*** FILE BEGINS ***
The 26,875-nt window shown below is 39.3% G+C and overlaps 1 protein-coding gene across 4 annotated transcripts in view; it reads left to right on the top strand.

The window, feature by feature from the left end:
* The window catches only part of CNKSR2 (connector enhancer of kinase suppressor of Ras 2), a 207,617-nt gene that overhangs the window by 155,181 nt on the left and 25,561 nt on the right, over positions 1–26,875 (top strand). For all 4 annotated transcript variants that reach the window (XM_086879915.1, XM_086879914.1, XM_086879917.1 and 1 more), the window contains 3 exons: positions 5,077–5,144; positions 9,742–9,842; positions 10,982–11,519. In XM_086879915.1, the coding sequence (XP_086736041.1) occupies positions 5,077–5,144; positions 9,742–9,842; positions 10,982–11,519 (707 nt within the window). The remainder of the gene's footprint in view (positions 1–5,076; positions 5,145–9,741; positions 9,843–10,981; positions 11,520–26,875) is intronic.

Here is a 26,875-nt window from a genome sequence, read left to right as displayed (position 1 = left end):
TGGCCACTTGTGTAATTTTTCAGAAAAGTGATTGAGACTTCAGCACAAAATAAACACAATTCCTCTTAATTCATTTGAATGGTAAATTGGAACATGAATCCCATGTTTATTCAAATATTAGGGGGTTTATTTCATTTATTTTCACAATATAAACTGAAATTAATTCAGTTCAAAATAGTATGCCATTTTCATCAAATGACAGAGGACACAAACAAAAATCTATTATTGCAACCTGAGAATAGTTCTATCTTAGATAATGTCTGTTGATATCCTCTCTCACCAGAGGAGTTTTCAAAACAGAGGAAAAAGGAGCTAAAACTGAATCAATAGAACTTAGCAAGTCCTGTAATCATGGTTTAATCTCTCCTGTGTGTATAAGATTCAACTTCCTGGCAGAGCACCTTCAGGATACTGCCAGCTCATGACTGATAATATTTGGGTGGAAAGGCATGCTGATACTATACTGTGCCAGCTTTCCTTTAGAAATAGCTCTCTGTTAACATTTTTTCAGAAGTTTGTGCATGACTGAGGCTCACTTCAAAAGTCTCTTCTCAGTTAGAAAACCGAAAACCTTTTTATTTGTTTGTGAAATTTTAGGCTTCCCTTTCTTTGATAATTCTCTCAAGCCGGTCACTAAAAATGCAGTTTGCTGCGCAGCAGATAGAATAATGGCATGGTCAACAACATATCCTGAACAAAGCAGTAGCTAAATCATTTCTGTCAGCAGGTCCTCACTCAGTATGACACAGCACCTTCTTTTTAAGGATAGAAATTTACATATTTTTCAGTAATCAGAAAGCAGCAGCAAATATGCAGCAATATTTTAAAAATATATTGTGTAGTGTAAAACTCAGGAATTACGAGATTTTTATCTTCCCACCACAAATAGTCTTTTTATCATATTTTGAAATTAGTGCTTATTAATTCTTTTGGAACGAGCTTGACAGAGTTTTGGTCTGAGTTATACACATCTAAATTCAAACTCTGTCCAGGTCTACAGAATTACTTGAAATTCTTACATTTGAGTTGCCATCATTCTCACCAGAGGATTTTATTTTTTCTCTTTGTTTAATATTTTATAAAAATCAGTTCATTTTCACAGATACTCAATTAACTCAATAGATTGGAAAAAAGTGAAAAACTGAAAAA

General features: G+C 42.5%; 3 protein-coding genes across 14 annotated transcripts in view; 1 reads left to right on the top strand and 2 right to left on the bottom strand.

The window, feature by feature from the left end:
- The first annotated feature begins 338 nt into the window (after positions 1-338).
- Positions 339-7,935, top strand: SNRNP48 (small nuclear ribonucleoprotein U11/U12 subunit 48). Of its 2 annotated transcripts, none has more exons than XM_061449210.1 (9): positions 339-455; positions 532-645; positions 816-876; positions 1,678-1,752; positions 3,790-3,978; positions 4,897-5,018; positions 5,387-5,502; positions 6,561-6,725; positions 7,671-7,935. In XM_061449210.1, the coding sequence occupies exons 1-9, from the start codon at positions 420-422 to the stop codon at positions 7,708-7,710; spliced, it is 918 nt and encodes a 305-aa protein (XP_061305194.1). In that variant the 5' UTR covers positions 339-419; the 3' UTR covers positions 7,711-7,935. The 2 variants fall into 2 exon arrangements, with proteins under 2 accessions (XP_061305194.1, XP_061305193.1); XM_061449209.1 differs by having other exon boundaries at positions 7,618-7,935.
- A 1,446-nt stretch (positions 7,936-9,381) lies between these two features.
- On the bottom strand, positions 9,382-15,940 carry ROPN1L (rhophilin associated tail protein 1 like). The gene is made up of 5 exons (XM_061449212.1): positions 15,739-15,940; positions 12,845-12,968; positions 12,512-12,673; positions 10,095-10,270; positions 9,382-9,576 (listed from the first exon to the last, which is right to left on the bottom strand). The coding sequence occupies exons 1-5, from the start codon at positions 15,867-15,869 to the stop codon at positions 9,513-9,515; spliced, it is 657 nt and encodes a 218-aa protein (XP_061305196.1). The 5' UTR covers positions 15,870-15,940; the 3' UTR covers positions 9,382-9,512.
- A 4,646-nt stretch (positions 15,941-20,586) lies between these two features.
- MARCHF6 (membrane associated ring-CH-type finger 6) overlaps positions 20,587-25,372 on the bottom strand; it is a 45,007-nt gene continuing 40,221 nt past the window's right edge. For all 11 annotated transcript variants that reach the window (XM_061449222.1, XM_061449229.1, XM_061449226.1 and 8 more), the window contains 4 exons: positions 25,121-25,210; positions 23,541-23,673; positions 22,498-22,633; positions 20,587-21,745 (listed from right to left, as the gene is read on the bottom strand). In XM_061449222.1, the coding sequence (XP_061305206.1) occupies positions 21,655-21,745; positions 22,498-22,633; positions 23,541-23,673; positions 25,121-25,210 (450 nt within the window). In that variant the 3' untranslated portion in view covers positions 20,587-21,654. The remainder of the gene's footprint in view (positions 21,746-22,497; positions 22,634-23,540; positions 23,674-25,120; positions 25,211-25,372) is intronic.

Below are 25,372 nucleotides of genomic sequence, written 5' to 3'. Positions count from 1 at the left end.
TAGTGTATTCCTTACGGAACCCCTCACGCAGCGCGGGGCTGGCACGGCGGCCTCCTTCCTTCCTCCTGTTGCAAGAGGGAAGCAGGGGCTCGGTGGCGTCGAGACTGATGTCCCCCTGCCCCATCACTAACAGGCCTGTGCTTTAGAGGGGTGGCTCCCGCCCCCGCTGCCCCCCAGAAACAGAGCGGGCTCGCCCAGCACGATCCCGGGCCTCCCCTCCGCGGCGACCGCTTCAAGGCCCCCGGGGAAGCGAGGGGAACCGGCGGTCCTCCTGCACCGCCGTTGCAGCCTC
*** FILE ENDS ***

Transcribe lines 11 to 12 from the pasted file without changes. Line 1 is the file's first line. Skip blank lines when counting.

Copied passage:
- On the bottom strand, positions 9,382-15,940 carry ROPN1L (rhophilin associated tail protein 1 like). The gene is made up of 5 exons (XM_061449212.1): positions 15,739-15,940; positions 12,845-12,968; positions 12,512-12,673; positions 10,095-10,270; positions 9,382-9,576 (listed from the first exon to the last, which is right to left on the bottom strand). The coding sequence occupies exons 1-5, from the start codon at positions 15,867-15,869 to the stop codon at positions 9,513-9,515; spliced, it is 657 nt and encodes a 218-aa protein (XP_061305196.1). The 5' UTR covers positions 15,870-15,940; the 3' UTR covers positions 9,382-9,512.
- A 4,646-nt stretch (positions 15,941-20,586) lies between these two features.